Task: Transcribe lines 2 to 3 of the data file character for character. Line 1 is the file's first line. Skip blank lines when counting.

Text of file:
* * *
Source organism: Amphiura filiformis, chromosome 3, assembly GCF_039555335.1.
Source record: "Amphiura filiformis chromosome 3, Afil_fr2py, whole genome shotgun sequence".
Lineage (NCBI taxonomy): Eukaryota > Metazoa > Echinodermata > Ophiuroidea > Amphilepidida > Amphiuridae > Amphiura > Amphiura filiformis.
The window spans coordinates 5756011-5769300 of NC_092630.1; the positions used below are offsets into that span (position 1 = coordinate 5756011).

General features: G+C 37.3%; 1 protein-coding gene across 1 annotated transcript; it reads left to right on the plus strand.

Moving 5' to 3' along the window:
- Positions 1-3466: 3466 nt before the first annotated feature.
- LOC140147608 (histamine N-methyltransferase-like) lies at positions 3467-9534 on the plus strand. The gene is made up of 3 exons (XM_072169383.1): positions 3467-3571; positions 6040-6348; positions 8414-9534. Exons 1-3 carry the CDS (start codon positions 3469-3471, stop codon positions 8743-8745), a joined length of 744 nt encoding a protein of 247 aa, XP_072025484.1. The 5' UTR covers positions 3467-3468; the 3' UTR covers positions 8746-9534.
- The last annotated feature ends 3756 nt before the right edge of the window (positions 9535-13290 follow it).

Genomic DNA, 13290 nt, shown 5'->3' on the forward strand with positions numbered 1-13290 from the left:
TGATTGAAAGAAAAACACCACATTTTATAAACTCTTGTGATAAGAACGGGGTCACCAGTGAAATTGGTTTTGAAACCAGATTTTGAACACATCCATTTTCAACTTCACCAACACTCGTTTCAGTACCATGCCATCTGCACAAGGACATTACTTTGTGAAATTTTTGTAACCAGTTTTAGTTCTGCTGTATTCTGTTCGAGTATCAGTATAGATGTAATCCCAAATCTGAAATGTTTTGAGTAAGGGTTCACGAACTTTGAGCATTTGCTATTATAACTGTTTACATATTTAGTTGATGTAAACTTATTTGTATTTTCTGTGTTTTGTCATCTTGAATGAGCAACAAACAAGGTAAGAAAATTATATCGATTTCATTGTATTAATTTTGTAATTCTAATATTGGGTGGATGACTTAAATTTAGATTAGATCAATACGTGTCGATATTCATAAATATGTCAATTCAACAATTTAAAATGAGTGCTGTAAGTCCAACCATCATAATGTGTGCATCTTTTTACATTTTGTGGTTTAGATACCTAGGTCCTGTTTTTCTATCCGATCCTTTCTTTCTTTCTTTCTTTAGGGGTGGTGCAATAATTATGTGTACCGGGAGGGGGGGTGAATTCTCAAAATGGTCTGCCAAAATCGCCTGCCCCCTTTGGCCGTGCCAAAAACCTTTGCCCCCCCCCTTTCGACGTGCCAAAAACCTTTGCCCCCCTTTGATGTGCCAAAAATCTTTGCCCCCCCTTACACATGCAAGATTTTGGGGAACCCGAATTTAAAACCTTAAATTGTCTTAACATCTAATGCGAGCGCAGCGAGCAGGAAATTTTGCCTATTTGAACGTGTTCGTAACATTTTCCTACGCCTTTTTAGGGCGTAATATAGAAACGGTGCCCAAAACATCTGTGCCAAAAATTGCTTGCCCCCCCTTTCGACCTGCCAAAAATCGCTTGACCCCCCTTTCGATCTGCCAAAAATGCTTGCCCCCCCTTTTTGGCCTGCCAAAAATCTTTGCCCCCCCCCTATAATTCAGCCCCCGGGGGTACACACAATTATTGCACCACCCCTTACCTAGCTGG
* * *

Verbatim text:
Source record: "Amphiura filiformis chromosome 3, Afil_fr2py, whole genome shotgun sequence".
Lineage (NCBI taxonomy): Eukaryota > Metazoa > Echinodermata > Ophiuroidea > Amphilepidida > Amphiuridae > Amphiura > Amphiura filiformis.